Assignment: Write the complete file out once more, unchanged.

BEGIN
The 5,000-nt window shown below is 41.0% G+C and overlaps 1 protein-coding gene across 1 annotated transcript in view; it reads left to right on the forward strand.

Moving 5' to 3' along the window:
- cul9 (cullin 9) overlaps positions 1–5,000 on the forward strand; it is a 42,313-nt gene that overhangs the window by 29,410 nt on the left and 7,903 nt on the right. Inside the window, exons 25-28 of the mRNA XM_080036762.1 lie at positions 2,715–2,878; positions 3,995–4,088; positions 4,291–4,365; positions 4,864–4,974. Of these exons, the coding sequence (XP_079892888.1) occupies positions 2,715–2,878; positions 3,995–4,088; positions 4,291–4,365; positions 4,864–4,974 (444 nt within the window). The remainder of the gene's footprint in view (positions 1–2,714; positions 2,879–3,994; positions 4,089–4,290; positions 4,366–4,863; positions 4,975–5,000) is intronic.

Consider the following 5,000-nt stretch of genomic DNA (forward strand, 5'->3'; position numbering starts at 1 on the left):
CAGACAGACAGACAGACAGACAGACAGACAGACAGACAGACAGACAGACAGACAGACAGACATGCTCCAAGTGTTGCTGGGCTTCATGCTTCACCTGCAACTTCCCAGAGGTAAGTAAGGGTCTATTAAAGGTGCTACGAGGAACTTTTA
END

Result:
The 5,000-nt window shown below is 41.0% G+C and overlaps 1 protein-coding gene across 1 annotated transcript in view; it reads left to right on the forward strand.

Moving 5' to 3' along the window:
- cul9 (cullin 9) overlaps positions 1–5,000 on the forward strand; it is a 42,313-nt gene that overhangs the window by 29,410 nt on the left and 7,903 nt on the right. Inside the window, exons 25-28 of the mRNA XM_080036762.1 lie at positions 2,715–2,878; positions 3,995–4,088; positions 4,291–4,365; positions 4,864–4,974. Of these exons, the coding sequence (XP_079892888.1) occupies positions 2,715–2,878; positions 3,995–4,088; positions 4,291–4,365; positions 4,864–4,974 (444 nt within the window). The remainder of the gene's footprint in view (positions 1–2,714; positions 2,879–3,994; positions 4,089–4,290; positions 4,366–4,863; positions 4,975–5,000) is intronic.

Consider the following 5,000-nt stretch of genomic DNA (forward strand, 5'->3'; position numbering starts at 1 on the left):
CAGACAGACAGACAGACAGACAGACAGACAGACAGACAGACAGACAGACAGACAGACAGACATGCTCCAAGTGTTGCTGGGCTTCATGCTTCACCTGCAACTTCCCAGAGGTAAGTAAGGGTCTATTAAAGGTGCTACGAGGAACTTTTA